Too Much Coal, too little Oil

Research output: Contribution to JournalArticleAcademicpeer-review

Abstract

Our main message is that it is optimal to use less coal and more oil once one takes account of coal being a backstop which emits much more CO2 than oil. The way of achieving this is to have a steeply rising carbon tax during the initial oil-only phase, a less-steeply rising carbon tax during the intermediate phase where oil and coal are used alongside each other and the following coal-only phase, and a flat carbon tax during the final renewables-only phase. The "laissez-faire" outcome uses coal forever or starts with oil until it is no longer cost-effective to do so and then switches to coal. We also analyze the effects on the optimal transition times and carbon tax of a carbon-free, albeit expensive backstop (solar or wind energy). Subsidizing renewables to just below the cost of coal does not affect the oil-only phase. The gain in green welfare dominates the welfare cost of the subsidy if the subsidy gap is small and the global warming challenge is acute. Without a carbon tax a prohibitive coal tax leads to less oil left in situ and substantially delays introduction of renewables, but curbs global warming substantially as coal is never used. Finally, we characterize under general conditions what the optimal sequencing oil and coal looks like. © 2011 Elsevier B.V.
LanguageEnglish
Pages62-77
JournalJournal of Public Economics
Volume96
Issue number1-2
DOIs
StatePublished - 2012

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Oil
Carbon tax
Global warming
Subsidies
Carbon
Sequencing
Laissez-faire
Tax
Welfare cost
Solar energy
Costs
Co2
Wind energy

Cite this

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title = "Too Much Coal, too little Oil",
abstract = "Our main message is that it is optimal to use less coal and more oil once one takes account of coal being a backstop which emits much more CO2 than oil. The way of achieving this is to have a steeply rising carbon tax during the initial oil-only phase, a less-steeply rising carbon tax during the intermediate phase where oil and coal are used alongside each other and the following coal-only phase, and a flat carbon tax during the final renewables-only phase. The {"}laissez-faire{"} outcome uses coal forever or starts with oil until it is no longer cost-effective to do so and then switches to coal. We also analyze the effects on the optimal transition times and carbon tax of a carbon-free, albeit expensive backstop (solar or wind energy). Subsidizing renewables to just below the cost of coal does not affect the oil-only phase. The gain in green welfare dominates the welfare cost of the subsidy if the subsidy gap is small and the global warming challenge is acute. Without a carbon tax a prohibitive coal tax leads to less oil left in situ and substantially delays introduction of renewables, but curbs global warming substantially as coal is never used. Finally, we characterize under general conditions what the optimal sequencing oil and coal looks like. {\circledC} 2011 Elsevier B.V.",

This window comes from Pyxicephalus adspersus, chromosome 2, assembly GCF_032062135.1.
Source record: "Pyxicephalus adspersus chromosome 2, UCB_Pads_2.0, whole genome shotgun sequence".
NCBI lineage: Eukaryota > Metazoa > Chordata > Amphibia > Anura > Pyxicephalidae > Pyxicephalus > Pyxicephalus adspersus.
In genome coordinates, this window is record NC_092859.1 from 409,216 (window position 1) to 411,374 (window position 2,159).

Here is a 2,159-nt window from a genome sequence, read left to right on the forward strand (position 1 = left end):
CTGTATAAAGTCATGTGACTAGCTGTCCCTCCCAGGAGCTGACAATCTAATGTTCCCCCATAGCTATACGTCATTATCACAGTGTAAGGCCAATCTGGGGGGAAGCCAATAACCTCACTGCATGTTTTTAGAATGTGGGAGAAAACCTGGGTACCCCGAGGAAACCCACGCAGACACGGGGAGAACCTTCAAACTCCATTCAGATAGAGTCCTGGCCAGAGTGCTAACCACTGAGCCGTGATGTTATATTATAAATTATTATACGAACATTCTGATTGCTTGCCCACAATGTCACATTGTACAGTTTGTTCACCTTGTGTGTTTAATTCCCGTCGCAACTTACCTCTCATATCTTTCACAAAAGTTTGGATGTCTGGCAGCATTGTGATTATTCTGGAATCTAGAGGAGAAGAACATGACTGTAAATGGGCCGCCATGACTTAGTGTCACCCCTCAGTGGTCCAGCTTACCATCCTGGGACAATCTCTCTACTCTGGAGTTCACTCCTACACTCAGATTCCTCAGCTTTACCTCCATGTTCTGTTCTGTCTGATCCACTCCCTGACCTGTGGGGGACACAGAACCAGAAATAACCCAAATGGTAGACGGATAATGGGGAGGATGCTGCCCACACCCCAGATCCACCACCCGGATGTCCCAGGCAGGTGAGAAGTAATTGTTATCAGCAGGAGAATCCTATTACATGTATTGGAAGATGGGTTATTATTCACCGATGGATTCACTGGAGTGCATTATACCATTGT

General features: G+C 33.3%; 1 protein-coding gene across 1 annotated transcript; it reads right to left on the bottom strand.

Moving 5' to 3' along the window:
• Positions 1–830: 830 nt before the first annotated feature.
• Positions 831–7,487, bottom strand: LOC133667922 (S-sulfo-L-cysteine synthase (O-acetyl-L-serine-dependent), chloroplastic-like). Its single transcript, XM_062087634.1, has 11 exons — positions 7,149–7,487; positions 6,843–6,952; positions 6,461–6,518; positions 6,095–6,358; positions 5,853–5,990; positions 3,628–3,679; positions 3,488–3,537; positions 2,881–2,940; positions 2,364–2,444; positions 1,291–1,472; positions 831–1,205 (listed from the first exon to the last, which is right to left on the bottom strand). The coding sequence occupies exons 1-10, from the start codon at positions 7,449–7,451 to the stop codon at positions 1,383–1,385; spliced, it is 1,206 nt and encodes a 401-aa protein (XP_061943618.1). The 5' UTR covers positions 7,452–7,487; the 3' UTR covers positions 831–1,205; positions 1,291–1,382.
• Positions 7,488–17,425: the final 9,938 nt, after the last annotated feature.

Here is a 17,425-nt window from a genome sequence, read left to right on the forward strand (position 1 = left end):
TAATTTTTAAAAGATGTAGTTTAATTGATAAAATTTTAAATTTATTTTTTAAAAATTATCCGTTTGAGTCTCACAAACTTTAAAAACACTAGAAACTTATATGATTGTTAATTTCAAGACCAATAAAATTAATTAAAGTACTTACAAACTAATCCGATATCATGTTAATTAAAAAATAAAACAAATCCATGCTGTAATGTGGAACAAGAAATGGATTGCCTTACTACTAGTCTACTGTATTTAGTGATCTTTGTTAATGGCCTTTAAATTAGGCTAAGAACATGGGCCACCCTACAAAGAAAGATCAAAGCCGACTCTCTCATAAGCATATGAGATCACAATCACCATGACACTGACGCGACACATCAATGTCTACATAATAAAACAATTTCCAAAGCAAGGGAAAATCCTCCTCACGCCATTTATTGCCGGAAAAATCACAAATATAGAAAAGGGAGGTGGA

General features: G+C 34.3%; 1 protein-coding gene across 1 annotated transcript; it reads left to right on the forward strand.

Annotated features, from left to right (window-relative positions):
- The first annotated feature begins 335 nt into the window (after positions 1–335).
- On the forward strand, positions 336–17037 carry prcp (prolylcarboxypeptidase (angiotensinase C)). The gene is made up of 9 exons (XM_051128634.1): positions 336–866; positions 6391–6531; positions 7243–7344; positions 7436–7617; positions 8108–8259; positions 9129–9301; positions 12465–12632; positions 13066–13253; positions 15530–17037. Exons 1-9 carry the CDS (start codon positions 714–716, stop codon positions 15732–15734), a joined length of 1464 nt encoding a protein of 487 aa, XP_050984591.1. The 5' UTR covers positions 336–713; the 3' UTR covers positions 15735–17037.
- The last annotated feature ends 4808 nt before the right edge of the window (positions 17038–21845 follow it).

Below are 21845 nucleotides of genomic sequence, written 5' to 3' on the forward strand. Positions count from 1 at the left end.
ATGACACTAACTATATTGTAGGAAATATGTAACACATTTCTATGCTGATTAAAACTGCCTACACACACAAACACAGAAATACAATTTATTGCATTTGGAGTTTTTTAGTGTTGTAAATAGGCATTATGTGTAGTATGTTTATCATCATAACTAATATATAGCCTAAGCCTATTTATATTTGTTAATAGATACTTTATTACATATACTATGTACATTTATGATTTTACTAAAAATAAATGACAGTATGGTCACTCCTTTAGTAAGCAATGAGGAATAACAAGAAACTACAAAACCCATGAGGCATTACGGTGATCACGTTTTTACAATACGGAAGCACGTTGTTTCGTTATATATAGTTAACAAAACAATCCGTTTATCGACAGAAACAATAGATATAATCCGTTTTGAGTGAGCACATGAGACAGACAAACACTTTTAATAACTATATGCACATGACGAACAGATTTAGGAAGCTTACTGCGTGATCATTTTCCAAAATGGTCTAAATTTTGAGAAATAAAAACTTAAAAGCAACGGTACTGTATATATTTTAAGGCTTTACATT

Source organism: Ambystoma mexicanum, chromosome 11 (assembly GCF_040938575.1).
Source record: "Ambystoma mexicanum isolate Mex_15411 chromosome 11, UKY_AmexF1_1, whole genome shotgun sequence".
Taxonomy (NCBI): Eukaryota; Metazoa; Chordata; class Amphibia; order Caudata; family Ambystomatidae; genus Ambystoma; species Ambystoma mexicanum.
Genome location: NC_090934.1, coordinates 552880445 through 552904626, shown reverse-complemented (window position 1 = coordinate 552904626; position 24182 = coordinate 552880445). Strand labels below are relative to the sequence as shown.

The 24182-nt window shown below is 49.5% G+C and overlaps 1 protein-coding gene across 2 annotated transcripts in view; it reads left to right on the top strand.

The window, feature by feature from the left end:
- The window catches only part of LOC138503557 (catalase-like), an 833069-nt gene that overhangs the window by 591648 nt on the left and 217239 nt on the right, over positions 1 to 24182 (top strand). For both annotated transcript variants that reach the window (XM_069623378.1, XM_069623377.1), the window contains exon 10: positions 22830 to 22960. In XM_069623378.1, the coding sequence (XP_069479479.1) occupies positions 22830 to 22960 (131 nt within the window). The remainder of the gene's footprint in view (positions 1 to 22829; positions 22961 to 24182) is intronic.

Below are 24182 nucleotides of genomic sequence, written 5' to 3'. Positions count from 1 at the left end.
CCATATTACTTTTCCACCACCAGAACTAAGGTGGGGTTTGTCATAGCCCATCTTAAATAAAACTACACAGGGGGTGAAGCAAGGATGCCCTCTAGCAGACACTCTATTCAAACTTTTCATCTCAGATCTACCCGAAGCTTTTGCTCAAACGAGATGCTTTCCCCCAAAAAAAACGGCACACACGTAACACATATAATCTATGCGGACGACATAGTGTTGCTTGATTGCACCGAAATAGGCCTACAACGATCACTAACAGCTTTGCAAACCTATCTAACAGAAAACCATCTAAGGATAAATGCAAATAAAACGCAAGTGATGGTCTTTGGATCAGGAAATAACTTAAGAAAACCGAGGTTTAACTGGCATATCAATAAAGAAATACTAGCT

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Too Much Coal, too little Oil. / van der Ploeg, F.; Withagen, C.A.A.M.

In: Journal of Public Economics, Vol. 96, No. 1-2, 2012, p. 62-77.

Research output: Contribution to JournalArticleAcademicpeer-review

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